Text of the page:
Temperatures are on the rise so this edition of Hound Health is focused on recognizing signs of heat exhaustion and heatstroke so you can prevent, recognize the signs and respond accordingly should an episode occur.

What is Heat Exhaustion and Heat Stroke:

Unlike people, dogs don’t sweat out excess body heat. While dogs do have a few sweat glands located in their paws, these do very little to help regulate their body temperature. Instead, they do this through rapid, open-mouthed breathing, called panting. But sometimes panting isn’t enough to keep a dog from getting overheated.

Heat exhaustion in dogs can occur when the body temperature becomes elevated above the normal temperature. This varies slightly, but it’s generally agreed that temperatures of 103 degrees Fahrenheit and higher are above normal. If the temperature continues to rise and reaches 106 or higher, your pup is in the danger zone for heat stroke, during which the organs begin to shut down and his heart could stop altogether.

Heat-related canine conditions can become life-threatening without immediate treatment.

Symptoms of heat exhaustion & heatstroke:

  • Excessive panting, followed by disorientation and fast, noisy breathing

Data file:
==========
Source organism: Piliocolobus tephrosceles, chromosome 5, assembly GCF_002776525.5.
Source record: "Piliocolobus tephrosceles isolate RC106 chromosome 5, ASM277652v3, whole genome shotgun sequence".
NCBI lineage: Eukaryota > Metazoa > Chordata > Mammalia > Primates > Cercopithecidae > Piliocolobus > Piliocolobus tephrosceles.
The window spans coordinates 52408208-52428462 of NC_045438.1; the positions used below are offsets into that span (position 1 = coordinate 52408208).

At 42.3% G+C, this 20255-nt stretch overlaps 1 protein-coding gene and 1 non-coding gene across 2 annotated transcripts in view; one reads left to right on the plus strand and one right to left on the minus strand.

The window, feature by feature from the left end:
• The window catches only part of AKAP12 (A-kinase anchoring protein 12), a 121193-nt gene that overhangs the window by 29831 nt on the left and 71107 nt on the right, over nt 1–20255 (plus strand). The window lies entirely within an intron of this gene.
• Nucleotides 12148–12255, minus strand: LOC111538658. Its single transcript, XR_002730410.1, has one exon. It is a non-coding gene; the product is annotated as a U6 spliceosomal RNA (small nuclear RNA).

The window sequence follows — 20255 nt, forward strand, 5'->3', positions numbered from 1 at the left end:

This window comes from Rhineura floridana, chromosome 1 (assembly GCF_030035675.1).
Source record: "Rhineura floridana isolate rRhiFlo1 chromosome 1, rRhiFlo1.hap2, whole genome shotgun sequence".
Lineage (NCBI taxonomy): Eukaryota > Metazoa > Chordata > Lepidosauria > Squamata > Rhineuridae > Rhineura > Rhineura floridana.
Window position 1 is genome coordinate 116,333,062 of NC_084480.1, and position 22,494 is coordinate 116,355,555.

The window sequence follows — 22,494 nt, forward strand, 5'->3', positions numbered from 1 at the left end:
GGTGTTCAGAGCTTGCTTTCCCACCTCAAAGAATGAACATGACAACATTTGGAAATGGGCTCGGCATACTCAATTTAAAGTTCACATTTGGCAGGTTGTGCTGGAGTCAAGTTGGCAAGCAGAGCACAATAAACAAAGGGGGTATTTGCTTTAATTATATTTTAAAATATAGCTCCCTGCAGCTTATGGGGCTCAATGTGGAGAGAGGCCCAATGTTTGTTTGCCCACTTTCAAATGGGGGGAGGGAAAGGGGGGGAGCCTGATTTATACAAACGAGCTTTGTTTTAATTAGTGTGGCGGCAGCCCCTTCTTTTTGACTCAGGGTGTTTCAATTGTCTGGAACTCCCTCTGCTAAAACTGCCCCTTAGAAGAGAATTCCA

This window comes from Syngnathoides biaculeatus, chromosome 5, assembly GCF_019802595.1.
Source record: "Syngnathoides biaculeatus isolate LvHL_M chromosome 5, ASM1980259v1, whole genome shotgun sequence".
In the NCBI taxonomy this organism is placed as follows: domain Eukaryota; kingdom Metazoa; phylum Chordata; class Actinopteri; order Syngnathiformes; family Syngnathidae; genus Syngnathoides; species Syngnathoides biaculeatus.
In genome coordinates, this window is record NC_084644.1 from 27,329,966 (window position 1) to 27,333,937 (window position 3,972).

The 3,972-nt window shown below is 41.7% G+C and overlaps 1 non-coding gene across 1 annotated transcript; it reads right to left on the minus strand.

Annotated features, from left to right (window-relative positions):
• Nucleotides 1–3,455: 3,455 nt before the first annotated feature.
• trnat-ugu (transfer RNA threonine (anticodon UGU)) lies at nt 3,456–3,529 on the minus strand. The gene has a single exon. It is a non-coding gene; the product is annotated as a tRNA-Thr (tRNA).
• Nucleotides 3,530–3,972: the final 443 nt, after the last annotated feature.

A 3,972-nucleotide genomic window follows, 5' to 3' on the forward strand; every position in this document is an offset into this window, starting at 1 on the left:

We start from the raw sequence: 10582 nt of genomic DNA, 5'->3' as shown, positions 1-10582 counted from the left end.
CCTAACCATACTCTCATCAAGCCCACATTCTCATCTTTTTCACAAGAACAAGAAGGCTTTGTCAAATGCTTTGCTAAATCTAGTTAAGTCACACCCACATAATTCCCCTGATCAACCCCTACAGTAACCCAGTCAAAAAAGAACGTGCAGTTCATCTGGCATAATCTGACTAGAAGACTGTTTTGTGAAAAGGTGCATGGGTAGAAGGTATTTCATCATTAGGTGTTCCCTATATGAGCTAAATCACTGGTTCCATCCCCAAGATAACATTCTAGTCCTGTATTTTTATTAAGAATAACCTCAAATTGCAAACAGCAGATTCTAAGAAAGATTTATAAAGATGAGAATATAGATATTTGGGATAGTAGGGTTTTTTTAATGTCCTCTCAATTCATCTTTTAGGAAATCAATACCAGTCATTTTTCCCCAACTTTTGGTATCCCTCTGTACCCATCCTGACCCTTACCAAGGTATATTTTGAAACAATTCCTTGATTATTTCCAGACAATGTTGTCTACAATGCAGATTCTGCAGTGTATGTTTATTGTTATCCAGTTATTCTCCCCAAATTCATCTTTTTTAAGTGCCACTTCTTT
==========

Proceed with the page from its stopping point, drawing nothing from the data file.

• Racing heart
  • Extreme fatigue
  • Collapsing or convulsing (heat stroke)
  • Bright red or blue gums (heat stroke)
  • Vomiting and diarrhea (heat stroke)

Steps to take IF a dog is overheating:

  1. Bring the dog inside immediately.
  2. Take the dog’s temperature – See the below image, if the temperature is plus 104, follow these steps:
  • Spray/soak the dog’s pads with water.
  • Put a cold compress under the dog’s armpits.
  • Put ice in the dog’s mouth.
  • Have the dog sit in front of a fan to cool down.
  • Monitor the dog closely. If not improving, or showing signs of heatstroke, take to the veterinarian immediately.
  • Recheck temperature 5 minutes after cool down steps have been taken – if it has gone down, let the dog remain inside to rest. If the temperature has risen above 105, take to the vet immediately.

Veterinarians may apply alcohol to the ears, footpads, and groin to safely lower the temperature, as well as administer cool IV fluids. For serious overheating, a dog may need a breathing tube and artificial ventilation. Depending on the severity of symptoms, correcting electrolyte imbalances and controlling seizures may also be needed. If organ damage is suspected, hospitalization may be required.

Breeds that are more susceptible to overheating:

Although no pup is impervious to overheating, Boxers, Bulldogs, Boston Terriers, Pugs, Double Coated dogs (Husky’s, German Shepherd’s, Akitas), younger pups, and elderly dogs are at a higher risk.

We recommend to always air on the side of safety when It comes to a pup beginning to overheat. If your pup begins to excessively pant or drool, do not wait for more severe symptoms. Bring your pup indoors immediately, begin the cool-down process and quickly monitor their temperature. Please note, a dog can overheat even when it is not hot outside.